Many instructors routinely post information, syllabi, handouts, lecture notes on the Internet. They may ask that you give them credit if you are using their material.

Anonymous said...

Have to agree with ProfK on this Loz. I'm out of NYC and the college I teach in and the department (History) have mandated course curriculi for all introductory and/or required courses. The readings are set by the department as well. Instructors frequently share course lecture notes, particularly when one has a very effective lecture that s/he has come up with. Far from being plagiarism it's an attempt to standardize a basic course so that any student, taking the course with any instructor, is getting the same course.

Anonymous said...

Amen, Prof. The Internet is a vast source of information, much left unmined, unfortunately. We need to prepare our students to research properly even at the elemetary school level. We try to do that at our school. LoZ, sharing is pretty common and--I think--pretty healthy.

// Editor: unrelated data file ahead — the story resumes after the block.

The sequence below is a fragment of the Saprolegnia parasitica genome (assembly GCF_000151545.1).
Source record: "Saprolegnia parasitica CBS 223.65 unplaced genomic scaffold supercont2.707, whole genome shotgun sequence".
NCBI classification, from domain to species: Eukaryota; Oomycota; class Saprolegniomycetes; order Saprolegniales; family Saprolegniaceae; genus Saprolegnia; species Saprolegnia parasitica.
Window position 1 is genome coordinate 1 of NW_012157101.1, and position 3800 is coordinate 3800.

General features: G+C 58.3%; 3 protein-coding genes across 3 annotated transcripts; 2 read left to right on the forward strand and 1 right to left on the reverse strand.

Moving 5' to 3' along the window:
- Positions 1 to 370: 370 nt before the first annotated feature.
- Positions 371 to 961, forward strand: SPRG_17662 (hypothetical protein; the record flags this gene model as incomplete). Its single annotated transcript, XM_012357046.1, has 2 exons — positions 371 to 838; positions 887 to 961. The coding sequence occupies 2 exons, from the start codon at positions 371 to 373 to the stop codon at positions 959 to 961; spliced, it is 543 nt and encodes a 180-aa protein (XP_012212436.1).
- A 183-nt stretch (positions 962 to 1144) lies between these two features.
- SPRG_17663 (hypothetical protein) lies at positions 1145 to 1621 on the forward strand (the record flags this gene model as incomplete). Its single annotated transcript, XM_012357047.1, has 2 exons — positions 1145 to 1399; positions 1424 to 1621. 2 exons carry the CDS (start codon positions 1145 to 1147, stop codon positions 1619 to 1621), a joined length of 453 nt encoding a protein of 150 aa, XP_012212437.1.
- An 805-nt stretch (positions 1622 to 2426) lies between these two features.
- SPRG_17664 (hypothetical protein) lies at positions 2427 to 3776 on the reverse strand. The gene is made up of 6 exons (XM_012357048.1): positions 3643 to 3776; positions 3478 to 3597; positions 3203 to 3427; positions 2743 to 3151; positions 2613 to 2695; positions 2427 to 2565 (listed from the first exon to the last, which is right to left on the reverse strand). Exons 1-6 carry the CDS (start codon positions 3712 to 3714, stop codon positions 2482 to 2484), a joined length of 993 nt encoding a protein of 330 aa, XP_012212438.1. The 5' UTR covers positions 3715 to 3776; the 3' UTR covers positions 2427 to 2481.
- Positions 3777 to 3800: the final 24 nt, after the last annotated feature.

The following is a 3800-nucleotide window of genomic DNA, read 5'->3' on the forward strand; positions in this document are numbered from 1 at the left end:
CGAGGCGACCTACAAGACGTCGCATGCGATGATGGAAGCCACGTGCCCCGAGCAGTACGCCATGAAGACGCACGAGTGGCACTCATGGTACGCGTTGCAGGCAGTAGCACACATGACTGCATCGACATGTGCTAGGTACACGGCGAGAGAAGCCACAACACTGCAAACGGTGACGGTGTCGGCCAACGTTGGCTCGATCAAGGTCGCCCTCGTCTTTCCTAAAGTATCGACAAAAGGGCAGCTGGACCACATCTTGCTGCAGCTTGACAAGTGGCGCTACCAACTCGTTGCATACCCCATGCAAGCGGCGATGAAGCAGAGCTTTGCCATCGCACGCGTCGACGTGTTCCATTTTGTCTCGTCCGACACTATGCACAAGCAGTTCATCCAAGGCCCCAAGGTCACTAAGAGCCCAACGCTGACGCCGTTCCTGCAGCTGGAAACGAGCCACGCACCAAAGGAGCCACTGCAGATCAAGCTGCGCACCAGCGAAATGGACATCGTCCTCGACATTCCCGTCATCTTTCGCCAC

Anonymous said...

Two things are puzzling me. Are you saying that google only has 40% of all informtion out there? And I admit my ignorance--just what is the hidden web? And if it's hidden why should it concern me?

ProfK said...

We only have an estimate as to how many pages there actually are on the World Wide Web. One reason for this is because pages are added on a constant basis, and subtracted as well. Another reason is because of that "hidden" or "deep" web.

First, the spiders or bots, the means by which a search engine gathers information on the web, have a limited capacity. They need to report back to the engine within a certain amount of time so that pages can be updated. They have a lot of territory to cover and they cannot cover all that territory within their time constraints. As each search engine has its own criteria for how information is to be gathered, no one engine can gather it all.